Single mother forced into homelessness by housing benefit shortfall goes to Supreme Court

January 31, 2019

 Child Poverty Action Group (CPAG) and homeless charity Shelter are supporting a Supreme Court case today on behalf of a lone mother who was treated as intentionally homeless because she didn’t use her non-housing benefits that are intended to cover other living costs to cover the £35 weekly gap between her housing benefit and her rent. Housing benefit covers only a portion of private sector rent in 95% of England’s broad rental areas.

The mother, Ms Samuels, got into rent arrears so her private sector tenancy was ended. But Birmingham City Council refused to treat her and her four children as unintentionally homeless on the basis that because she could, in theory, use some of her non-housing benefits to plug the shortfall between her housing benefit and her rent, her home was affordable. This decision had a devastating impact on the family.

The charities say the council was wrong to conclude that she could use her other non-housing benefit payments to meet the shortfall in rent on an ongoing basis, as this would have left her and her children with too little to live on.

 Child Poverty Action Group’s Head of Strategic Litigation Carla Clarke said:

 “The question in this case is whether it is right and lawful to force tenants to spend money intended for their most basic daily living needs such as food and heating on rent, because housing benefit has been eviscerated while rents continue to rise. We say it is not. No mother should have to see her children go short of essentials in order to pay the rent. Ms Samuels was unfairly treated by her local council which should have recognised her as unintentionally homeless since she could not meet both her family’s needs and cover the rent, given the shortfall in housing benefit. No one should be required to live below the income that Parliament has decided they should have for the basic essentials to keep a roof over their head.”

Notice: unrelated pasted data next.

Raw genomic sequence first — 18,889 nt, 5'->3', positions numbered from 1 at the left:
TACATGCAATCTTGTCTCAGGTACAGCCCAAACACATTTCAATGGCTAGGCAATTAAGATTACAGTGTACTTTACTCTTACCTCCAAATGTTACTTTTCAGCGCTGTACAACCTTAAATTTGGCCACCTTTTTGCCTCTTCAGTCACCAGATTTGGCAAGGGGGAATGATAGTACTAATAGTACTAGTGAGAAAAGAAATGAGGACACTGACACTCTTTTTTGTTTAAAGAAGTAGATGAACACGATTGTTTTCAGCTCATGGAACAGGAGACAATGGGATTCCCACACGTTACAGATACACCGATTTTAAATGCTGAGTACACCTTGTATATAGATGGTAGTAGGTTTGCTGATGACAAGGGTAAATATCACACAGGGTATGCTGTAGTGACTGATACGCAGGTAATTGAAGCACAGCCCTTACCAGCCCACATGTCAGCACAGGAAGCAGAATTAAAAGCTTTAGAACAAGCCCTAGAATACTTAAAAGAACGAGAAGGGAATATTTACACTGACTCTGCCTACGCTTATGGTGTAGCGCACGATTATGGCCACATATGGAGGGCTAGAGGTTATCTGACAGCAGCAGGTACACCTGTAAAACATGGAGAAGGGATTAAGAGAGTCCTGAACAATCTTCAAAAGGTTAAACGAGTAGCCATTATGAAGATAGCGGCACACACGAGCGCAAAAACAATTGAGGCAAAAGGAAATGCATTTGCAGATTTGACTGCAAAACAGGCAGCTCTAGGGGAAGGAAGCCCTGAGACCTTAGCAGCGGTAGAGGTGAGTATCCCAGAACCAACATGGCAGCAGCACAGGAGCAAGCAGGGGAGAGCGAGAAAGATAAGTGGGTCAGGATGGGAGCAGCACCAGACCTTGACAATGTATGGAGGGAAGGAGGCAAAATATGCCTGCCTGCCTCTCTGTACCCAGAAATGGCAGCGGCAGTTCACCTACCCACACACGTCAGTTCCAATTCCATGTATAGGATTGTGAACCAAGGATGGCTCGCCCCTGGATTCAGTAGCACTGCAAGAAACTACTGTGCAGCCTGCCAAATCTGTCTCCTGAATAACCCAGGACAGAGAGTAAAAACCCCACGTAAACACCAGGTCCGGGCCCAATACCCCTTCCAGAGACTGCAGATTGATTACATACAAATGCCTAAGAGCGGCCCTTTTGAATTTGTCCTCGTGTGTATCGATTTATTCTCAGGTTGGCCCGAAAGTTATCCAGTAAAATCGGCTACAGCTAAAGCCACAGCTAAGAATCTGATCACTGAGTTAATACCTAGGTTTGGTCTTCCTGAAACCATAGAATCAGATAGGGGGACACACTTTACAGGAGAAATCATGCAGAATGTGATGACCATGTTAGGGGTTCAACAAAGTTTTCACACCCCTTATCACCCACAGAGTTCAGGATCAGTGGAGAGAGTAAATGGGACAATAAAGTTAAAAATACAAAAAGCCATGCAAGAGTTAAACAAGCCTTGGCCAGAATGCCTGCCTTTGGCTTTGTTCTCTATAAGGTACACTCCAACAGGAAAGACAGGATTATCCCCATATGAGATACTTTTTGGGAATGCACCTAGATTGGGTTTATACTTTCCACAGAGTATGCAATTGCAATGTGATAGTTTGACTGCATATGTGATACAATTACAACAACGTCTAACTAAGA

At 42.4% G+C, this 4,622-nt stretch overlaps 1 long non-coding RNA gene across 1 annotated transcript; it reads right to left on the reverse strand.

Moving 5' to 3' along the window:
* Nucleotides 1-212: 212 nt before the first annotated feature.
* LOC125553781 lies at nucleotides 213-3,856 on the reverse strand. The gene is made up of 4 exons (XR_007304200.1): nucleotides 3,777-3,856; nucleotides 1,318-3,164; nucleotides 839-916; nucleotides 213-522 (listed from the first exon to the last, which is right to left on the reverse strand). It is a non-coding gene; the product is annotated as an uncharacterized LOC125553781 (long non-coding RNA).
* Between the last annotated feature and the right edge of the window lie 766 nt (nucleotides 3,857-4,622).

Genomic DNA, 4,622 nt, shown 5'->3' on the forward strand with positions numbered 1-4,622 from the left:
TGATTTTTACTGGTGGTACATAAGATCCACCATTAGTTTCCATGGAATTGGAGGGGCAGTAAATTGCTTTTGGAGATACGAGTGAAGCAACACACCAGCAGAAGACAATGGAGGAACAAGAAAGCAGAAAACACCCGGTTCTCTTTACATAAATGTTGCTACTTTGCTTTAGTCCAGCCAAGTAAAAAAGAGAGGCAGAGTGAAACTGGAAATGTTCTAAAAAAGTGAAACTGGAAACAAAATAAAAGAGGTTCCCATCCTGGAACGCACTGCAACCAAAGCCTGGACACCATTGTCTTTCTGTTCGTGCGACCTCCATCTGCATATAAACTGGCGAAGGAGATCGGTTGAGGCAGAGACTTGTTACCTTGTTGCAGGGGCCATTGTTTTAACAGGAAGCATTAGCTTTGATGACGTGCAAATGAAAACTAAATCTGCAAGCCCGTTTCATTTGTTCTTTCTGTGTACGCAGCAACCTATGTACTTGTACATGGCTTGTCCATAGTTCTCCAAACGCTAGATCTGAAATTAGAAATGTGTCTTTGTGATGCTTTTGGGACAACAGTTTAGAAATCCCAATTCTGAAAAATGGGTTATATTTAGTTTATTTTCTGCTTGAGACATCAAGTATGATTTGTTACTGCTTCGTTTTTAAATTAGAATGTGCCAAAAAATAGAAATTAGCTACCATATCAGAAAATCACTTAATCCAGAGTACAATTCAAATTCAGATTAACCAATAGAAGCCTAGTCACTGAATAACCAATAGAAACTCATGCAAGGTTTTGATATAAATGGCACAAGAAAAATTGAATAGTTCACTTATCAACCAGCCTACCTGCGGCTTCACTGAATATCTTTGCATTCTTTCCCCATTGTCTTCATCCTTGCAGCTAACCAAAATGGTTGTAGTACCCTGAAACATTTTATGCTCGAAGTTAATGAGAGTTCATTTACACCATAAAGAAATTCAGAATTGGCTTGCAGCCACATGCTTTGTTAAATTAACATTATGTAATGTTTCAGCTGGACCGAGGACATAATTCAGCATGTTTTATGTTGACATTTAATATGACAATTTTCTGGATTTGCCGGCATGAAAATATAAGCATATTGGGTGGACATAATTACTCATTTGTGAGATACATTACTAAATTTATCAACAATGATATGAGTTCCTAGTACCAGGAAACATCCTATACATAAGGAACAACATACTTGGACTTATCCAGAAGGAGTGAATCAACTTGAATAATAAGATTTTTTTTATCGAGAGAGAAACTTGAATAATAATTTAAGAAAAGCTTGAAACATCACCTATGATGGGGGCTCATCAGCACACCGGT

Greg Beales, campaign director at Shelter said:

“Shelter and the Child Poverty Action Group have chosen to intervene in this case because we believe it is not lawful or right to expect families to scramble to find money from their day to day expenses to pay the sky high rents that housing benefit can’t cover. When someone is forced to choose between rent and keeping their children fed, they cannot be viewed as ‘intentionally’ homeless when they choose the latter.

“This situation is a damning indictment of our housing and benefits system, and how it too often works against the very people it is supposed to support. Housing benefit has not kept pace with rising rents for years and cases like this are the result: we are hearing from more and more families who are choosing between rent and meals.”

 

Notes to Editors:

 CPAG and Shelter are intervening in the case, Samuels v Birmingham City Council, which is led by Community Law Partnership, solicitors for Ms Samuels.

 Permission was granted for a Supreme Court hearing after the Court of Appeal rejected Ms Samuels' appeal against Birmingham City Council's decision to treat her as intentionally homeless.

 Local Housing Allowance (LHA) rates are used to determine housing benefit entitlement for tenants renting private sector accommodation. In 2011, LHA rates were restricted by the Government to the cost of rent at the 30th percentile of a household’s local market. Since 2016 the LHA rate has been frozen entirely and has not been adjusted at all for inflation, or the rising cost of rents. This has meant that the LHA rates are no longer matched to the actual cost of renting a home at the 30th percentile. The gap between the actual cost of renting a home in the private sector in a local area and what rental costs are met on housing benefits has widened and continues to widen. This narrows the pool of available and affordable rented homes for those in receipt of housing benefits for private rentals. The combination of factors of a widening gap between LHA rates and market rental costs and a shrinking pool of rental homes capable of being met in full by housing benefit means that it is almost inevitable that a household with children will not be able to find a private rented home that is affordable on housing benefit received for the purposes of covering rent.

 Shelter research found that in 95% of Broad Rental Market Areas (BRMAs) in England, there is a shortfall between the maximum amount of housing benefit which a household in need of a two-bedroom home can receive, and the actual cost of renting a two-bedroom home at the 30th percentile. In more than half (51%) of the BRMAs in England, households are seeing a shortfall of more than £50 a month between the maximum amount of housing benefit that they can receive for a two-bedroom home and the actual rental cost of such a home at the 30th percentile. In almost 1 in 4 (23%) of the BRMAs, families are seeing a shortfall of more than £100 a month between the actual cost of renting a two-bedroom home at the 30th percentile and the maximum housing benefit they can receive.

Media contacts:

Child Poverty Action Group - Jane Ahrends 0207 812 5216 or 07816 909302 or jahrends@cpag.org.uk

Shelter – Clare Keeling 0344 515 2162 or clare_keeling@shelter.org.uk